Because my little brother was asking a question about Miss Arp, director of the public library in Chamberlain when we were kids, I thought of Philip Nolan. The transition isn't as odd as it may seem. Miss Arp -- Katie, we called her behind her back but never to her face -- ran the public library on the top floor of City Hall when two or three generations of Chamberlain people were kids. My brother, Kevin, wanted to know something more about her for a talk he was giving about reading. I did a lot of reading in the Chamberlain city library. I think everyone in our family did.
Midway through my first year of school, the teacher recommended I have my vision checked. I was 6 years old. I learned many years later the teacher who made the suggestion was in her first teaching assignment. I don't know if it was something she learned in teaching school, but she seemed to pick up quickly on the fact that I struggled to see the blackboard. I'm sure the suggestion came as no surprise to my folks. My dad wore glasses. My mom wore glasses. My big brother and big sister wear glasses, and I think they started about as early as I did.
Longtime Sioux Falls lobbyist Jeremiah Murphy died recently, and from some of the comments about him, you'd think the guy was superhuman. Well, he was, in a way. And yet, to describe him in that way diminishes the essential human spirit of the man, and Jeremiah was an essentially human creature of God. Jeremiah D. Murphy was 80 when he died after a lifetime as a lawyer and lobbyist. When his son Jeremiah M. Murphy began to lobby, the elder began to use his middle initial, as did the younger.
Not so long ago, when news reports carried stories about bonuses for people who work in the financial markets, a friend asked me if I didn't think those people had way more than they needed already. I told him it was funny he should ask that, because I used to ask the same thing about my folks back on the farm. His question, in fact, triggered memories of me as a kid, using those very same words. That isn't to say we really had way more than we needed or that I thought we were rich or anything like that. I knew we bought used machinery and inexpensive clothing.
My friend Donna Fjelstad called one day last February or March and asked if I'd be interested in running for the Legislature. Probably not in this lifetime, I said. Maybe not in the next. "Well, I'm going to," she said, with just enough edge in her voice to make me bite back the opinion I was thinking of sharing about the likely outcome of the excellent adventure she was planning. She asked what I thought she should do when she filed her petitions. I said she should register Republican.
My personal experiment with Facebook is on hold. I still have an account. I haven't figured out how to de-activate it. It wasn't that long ago, you'll recall, I became part of the social networking set. I created an account largely because my brothers-in-law had accounts. I didn't want to seem less cool than those guys. (So the record is clear, I am not less cool than those guys. That's a given in any conversation about cool. I'm way cool, if the way is 1950s.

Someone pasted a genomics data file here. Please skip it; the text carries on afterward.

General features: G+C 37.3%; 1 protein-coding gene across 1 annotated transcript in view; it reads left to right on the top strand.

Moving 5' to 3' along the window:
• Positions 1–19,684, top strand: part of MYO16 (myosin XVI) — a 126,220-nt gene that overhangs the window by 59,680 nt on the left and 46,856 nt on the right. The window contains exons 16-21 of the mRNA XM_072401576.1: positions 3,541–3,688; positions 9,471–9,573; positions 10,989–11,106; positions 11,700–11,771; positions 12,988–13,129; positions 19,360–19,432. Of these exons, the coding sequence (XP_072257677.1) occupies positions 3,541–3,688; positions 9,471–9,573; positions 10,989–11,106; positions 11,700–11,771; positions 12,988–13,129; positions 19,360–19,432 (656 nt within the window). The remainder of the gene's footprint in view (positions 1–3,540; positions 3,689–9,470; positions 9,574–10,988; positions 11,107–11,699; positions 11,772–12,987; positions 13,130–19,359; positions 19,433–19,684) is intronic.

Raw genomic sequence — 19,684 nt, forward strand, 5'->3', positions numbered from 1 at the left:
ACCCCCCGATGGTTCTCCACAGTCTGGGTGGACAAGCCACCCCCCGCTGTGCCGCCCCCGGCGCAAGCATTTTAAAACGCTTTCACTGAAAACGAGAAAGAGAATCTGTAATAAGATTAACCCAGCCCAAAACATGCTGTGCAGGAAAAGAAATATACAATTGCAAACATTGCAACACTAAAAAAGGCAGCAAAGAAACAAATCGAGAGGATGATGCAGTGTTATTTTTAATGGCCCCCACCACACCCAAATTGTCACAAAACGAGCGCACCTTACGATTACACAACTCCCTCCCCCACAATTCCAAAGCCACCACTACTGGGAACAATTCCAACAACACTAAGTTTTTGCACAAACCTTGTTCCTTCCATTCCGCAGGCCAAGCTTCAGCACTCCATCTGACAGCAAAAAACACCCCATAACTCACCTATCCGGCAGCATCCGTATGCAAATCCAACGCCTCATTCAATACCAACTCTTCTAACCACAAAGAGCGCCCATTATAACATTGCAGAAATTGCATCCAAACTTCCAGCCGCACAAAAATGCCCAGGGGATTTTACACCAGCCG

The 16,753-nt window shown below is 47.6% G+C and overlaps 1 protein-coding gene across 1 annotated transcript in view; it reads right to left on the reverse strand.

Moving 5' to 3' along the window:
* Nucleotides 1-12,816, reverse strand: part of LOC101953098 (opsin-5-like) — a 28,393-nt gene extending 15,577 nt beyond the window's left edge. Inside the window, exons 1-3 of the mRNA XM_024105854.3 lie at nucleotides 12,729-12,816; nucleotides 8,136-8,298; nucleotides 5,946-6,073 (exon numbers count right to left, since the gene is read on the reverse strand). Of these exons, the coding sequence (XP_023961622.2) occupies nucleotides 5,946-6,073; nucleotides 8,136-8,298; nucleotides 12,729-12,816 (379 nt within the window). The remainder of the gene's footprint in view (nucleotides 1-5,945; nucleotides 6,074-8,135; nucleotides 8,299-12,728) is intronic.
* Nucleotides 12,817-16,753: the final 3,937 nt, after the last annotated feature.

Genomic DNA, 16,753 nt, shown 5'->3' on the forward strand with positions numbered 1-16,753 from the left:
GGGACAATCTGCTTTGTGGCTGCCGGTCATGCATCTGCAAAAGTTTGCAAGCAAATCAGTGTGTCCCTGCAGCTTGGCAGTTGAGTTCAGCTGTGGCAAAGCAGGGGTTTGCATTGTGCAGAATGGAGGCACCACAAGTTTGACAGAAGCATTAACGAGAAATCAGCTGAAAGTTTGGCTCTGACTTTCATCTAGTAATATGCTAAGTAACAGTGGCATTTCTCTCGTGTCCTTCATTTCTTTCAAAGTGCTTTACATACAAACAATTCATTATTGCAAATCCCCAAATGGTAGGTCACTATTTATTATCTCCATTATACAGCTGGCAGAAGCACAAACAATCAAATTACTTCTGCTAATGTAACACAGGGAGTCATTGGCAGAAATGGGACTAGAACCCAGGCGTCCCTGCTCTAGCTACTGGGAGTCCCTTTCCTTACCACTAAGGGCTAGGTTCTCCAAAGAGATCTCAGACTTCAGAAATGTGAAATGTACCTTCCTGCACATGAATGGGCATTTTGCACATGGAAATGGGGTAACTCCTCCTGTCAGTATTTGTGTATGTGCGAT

During the last regular-season game of Chamberlain High School's 1962 basketball season, I caught a pass in the lane about 10 feet from the basket, pivoted and tossed up a soft, left-handed hook shot. The move surprised the kid playing defense. The sight of the basketball kissing the glass and spinning through the net surprised me. I'd never made a left-handed hook shot in a game. In fact, that was the first one I'd ever tried in a game. Coach Byre had worked with me all season on using my left hand.
Hey, it's Groundhog Day. I'm guessing winter will last about six more weeks. I haven't heard whether the official groundhog, Punxsutawney Phil over there on Gobbler's Knob in Pennsylvania, has emerged from his burrow and seen his shadow or not. I didn't catch the news from Punxsatawney this morning. I could go to Weather.com and check out the forecast for the Punxsatawney region of the Keystone State, but I'd as soon let nature's course play out as is intended in the legend of the groundhog and his shadow.
I think I've figured out why, as I grow older, I think the old days were so great. It's because most of the memories I have of my younger years are either pretty good or kind of funny. Even the miserable times -- times when I must have really struggled with some misfortune or challenge -- seem, I don't know, noble somehow. I look back on farm labor as mostly a good time. I'm pretty realistic. I know July and August were usually hot and miserable. I know dust from the chaff blowing out the back of the combine in the middle of an oats field caused a person to itch something fierce.
Way back when, my father-in-law's family bought him a snow blower. It was one of the first I'd ever seen, and Paul was more than a little pleased with the new-fangled piece of winter maintenance machinery. I can still picture him in a winter coat and porkpie hat, grinning like crazy as he putt-putted across the L-shaped sidewalk of his big corner lot. Snow sprayed in every direction, including all over his face and glasses, as he learned the tricks of directing the blowing snow harmlessly onto lawns and boulevards.